pappapig

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Joined Aug 23, 2012
I'm curious about something. I don't see any type of exhaust control, I'm new to fridge and freezer builds so just learning. Is it because of the smoke daddy?
 

scootermagoo

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Sorry about not answering, but, yes, you are correct.  You don't need to control the exhaust because the Smoke Daddy is a forced draft unit.

Scott
 

scootermagoo

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Joined May 2, 2011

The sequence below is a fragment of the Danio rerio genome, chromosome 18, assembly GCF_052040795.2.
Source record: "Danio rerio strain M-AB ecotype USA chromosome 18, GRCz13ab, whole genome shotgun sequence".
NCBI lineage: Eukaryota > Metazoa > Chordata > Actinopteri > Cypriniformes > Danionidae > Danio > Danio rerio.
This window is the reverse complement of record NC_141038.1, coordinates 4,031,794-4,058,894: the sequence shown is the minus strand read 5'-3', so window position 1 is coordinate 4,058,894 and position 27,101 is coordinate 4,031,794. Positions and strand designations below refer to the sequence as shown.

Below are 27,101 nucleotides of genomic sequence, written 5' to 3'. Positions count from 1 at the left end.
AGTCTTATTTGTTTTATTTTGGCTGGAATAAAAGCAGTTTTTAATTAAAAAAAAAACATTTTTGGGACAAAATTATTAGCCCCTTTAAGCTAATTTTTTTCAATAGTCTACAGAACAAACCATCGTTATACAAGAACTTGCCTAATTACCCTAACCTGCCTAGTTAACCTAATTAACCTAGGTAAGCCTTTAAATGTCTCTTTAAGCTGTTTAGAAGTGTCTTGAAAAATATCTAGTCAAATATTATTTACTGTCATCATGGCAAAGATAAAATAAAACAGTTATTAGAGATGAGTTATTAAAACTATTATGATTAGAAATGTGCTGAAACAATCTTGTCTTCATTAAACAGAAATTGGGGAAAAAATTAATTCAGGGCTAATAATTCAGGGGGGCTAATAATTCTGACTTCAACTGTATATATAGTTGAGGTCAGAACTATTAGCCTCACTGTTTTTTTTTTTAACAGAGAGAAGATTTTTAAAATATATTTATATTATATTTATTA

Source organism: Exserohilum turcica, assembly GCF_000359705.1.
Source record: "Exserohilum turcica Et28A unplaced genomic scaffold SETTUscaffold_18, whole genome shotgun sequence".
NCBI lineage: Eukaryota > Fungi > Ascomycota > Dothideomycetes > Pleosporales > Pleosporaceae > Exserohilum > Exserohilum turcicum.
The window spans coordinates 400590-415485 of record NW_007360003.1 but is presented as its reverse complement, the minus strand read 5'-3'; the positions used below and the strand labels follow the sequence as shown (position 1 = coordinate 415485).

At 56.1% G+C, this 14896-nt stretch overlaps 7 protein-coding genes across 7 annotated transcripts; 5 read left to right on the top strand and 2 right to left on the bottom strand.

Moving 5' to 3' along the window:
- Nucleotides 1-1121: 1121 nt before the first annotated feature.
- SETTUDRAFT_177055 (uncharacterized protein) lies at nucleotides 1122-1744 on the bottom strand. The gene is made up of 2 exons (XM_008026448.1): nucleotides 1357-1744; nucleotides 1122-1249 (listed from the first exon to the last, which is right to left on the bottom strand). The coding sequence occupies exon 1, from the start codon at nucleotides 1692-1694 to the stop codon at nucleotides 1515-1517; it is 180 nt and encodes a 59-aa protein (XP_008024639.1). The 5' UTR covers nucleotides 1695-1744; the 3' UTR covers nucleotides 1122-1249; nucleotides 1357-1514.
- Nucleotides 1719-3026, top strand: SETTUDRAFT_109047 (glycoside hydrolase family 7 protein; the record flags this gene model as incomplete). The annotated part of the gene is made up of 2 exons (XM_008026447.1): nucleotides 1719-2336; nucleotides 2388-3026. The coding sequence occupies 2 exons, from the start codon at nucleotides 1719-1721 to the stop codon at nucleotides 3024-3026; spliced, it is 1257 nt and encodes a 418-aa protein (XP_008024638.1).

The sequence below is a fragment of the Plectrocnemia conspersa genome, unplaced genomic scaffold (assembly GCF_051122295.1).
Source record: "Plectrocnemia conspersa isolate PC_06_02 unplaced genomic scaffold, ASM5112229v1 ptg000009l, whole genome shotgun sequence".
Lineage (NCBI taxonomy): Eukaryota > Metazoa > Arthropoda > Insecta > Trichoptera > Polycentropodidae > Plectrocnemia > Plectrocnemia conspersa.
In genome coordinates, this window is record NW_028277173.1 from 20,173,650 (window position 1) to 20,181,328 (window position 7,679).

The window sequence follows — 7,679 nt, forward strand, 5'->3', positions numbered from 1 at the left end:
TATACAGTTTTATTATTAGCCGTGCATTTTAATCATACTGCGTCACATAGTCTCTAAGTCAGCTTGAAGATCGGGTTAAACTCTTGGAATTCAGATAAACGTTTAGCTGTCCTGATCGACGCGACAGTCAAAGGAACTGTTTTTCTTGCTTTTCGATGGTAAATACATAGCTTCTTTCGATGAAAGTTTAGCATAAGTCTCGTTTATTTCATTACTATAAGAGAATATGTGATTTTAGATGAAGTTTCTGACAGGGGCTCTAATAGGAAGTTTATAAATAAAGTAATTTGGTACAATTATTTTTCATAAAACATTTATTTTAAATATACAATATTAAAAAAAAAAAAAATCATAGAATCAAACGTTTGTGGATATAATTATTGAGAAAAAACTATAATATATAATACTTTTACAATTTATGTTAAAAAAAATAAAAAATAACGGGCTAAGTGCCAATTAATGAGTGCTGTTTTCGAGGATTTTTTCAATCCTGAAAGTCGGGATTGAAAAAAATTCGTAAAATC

Here is a video of Reefer Madness in action.  I haven't really posted any action shots of the smoker.  Some more details are that at the time of the video, the smoker went through the night and was at the 12 hour mark and ended up going for 17 hours.  I have 6 more butts back in the smoker going all night again.
 

vmastros

Fire Starter
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Joined Sep 11, 2013
You have a really nice smoker. Something to be proud of. But don't you think the term "in action" is a bit strong when describing a smoker? :biggrin:
 

scootermagoo

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Joined May 2, 2011
 
what kind of temps do you get off that pellet machine?

why do you use that along with amazen smoker ?